Ari, on creating community while maintaining multiple teams: “We foster all kinds of extra-curricular activities, everything from people doing tabletop games to sponsoring a team in a basketball league to having video game rooms. A lot of these things exist here and they may look like perks…but they’re actually about building the non-obvious links, the non-formal links between teams to really start to create a community. And I think everything you can do to invest in making that place – a business – actually a community, where people live their lives and meet each other, and have a lot of trust – that goes a long way toward making the company feel smaller. And then you get people to be able to lean on those relationships. So maybe you have a team of five people that work close together, and you need something from another team, and one person, well they play Halo together after dinner. And so it’s easy to have that conversation, to break through that ‘stranger barrier’ you get at scale.”

Finally, some last words of wisdom from Eric on the basics of creating a culture of experimentation:

Eric: "People listening in, you’re hearing a lot of cultural and practical tips that are applicable to the stage of company that these guys are at now, and I’m trying to throw in my two cents every once in a while based on companies that I’ve seen. But if you just go and you say, ‘Ok, I’ve learned that we should have a culture of experimentation,’ and you put up posters in your office saying, ‘Ok, everybody, starting today we’re going to have a culture of experimentation!’ You’ll have absolutely no impact whatsoever. One of the things I really believe in is something called the Startup Way, which is just a diagram that helps me remember how to invest in change from the bottom up rather than mandating it from the top down. And it goes like this: Accountability; Process; Culture; People – in that order. It’s the foundation of how we hold people accountable; determines what kind of [experiments] we can and can’t use, what kind of process and infrastructure we will or won’t invest in – obviously if you hold people accountable only for quick, short-term results, then if there’s no long-term philosophy then there’s no point ever in investing in long-term infrastructure, for example. But if you don’t make those process investments, if you don’t have a system for testing hypotheses, you’re never going to get a culture of experimentation and hypothesis-driven development. And if you have an old, Dilbert-styled culture, you’re never really going to be able to retain the best people for the long term.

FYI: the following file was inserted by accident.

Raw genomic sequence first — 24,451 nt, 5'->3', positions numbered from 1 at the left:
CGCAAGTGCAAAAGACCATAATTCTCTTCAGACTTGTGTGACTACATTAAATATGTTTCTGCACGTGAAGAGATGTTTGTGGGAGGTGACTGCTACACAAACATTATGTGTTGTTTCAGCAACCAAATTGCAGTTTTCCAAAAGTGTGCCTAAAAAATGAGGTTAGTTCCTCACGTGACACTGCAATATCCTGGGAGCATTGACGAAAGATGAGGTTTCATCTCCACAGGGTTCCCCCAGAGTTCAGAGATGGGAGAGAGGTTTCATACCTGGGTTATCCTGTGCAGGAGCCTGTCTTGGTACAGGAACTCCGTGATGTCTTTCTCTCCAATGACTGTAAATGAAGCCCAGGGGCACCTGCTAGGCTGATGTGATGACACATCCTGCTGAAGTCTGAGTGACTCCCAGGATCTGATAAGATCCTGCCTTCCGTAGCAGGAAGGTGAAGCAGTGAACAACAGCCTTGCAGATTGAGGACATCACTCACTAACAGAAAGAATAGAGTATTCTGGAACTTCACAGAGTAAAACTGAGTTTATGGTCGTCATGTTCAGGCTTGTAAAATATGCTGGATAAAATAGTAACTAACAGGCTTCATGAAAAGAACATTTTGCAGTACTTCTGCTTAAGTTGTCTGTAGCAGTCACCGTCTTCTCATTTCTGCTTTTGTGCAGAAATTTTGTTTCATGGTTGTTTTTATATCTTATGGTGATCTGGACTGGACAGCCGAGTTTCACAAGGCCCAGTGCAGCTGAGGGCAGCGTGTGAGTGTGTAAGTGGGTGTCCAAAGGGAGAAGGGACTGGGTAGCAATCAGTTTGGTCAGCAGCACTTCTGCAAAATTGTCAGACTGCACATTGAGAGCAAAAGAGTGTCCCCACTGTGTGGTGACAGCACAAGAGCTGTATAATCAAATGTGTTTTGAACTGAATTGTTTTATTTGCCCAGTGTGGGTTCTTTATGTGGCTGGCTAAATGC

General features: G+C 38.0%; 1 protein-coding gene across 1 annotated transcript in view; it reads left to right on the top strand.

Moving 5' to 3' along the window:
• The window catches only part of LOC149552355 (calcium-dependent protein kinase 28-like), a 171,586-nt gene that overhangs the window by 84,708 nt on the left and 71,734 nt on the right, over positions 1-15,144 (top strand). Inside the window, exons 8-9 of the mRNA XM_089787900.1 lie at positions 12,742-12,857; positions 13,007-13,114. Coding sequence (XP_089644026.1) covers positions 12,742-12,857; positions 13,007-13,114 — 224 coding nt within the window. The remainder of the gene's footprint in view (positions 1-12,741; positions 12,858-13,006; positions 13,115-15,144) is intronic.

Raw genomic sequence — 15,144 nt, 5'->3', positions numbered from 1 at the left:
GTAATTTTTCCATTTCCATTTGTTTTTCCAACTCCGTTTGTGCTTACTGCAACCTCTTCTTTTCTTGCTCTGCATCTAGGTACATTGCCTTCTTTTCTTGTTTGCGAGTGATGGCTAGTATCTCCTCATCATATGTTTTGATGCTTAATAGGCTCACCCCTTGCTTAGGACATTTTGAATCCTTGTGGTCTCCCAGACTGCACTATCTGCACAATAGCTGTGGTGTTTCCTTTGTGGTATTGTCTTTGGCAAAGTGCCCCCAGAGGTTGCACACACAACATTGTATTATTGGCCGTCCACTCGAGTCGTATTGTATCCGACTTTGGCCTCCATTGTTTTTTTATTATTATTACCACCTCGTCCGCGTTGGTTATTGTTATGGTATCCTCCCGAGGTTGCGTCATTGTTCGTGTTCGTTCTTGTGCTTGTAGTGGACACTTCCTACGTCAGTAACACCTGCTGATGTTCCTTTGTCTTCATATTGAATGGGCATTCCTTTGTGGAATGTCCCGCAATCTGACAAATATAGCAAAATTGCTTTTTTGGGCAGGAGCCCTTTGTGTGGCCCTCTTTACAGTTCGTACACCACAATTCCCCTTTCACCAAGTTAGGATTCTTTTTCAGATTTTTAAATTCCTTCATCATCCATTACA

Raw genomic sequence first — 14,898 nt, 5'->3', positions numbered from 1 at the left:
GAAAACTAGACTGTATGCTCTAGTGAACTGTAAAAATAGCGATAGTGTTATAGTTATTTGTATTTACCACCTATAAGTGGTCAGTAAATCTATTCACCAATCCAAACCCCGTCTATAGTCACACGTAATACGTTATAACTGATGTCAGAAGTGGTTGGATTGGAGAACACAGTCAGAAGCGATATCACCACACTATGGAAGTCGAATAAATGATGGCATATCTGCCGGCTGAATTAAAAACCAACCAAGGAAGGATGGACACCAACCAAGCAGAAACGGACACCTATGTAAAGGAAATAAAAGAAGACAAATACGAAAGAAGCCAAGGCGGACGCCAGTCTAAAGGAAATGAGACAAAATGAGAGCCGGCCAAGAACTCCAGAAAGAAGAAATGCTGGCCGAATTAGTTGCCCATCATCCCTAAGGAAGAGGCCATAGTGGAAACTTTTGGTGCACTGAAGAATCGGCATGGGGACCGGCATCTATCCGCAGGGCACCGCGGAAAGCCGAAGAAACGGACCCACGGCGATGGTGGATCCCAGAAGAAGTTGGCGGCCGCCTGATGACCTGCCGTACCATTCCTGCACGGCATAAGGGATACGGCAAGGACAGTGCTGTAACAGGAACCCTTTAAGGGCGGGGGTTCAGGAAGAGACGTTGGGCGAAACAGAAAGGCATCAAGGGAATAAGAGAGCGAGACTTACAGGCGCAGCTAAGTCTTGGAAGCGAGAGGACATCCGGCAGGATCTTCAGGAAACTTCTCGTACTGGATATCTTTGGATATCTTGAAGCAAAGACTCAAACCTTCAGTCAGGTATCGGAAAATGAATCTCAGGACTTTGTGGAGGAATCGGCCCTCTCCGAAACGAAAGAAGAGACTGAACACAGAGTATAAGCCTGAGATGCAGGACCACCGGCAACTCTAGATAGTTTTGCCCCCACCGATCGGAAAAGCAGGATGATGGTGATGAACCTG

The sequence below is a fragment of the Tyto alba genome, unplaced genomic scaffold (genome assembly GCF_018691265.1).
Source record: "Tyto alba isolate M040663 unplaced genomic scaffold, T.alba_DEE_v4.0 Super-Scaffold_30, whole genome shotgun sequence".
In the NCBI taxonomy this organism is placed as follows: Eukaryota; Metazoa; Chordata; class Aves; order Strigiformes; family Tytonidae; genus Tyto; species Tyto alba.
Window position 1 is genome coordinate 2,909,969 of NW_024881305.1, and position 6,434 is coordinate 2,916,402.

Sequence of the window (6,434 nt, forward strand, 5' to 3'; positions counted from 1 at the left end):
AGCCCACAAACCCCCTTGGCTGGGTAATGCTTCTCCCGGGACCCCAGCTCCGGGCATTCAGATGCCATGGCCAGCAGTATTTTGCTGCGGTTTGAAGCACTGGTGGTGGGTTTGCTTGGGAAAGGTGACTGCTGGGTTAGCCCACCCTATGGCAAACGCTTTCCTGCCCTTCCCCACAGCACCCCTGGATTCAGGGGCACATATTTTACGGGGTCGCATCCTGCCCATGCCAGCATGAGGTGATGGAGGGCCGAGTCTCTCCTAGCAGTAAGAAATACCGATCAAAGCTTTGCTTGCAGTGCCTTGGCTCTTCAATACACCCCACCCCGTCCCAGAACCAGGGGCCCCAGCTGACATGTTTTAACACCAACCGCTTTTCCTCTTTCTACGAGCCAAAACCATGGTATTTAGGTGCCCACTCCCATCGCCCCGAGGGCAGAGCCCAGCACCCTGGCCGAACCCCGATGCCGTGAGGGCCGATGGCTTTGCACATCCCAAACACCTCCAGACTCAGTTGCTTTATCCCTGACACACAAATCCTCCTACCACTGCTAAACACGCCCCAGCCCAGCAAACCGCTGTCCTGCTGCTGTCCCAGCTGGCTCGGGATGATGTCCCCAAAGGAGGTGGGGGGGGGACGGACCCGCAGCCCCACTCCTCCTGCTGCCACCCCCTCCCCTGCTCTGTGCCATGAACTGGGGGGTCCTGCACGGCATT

"So when people say, ‘The solution to having a high-growth company is to hire good people,’ that’s true. When people say, ‘You have to have a culture of experimentation,’ also true. ‘You need to really invest in infrastructure and tools,’ yup, that’s correct. And when they say, ‘You need to hold people accountable, not to vanity metrics, but to learning milestones,’ yup, that’s true. All four of those things are the one thing you have to do to have a high-growth, successful company. It’s just that there’s more than one number-one high-priority thing, because each of those is an interlocking part of the system. You can’t really do one without the other, or if you try, God help you."

Watch the rest of the webcast—and register for The Lean Startup Conference—for more specific information on all these topics. We sell conference tickets in blocks; when one block sells out, the price goes up. Register today for the best price possible.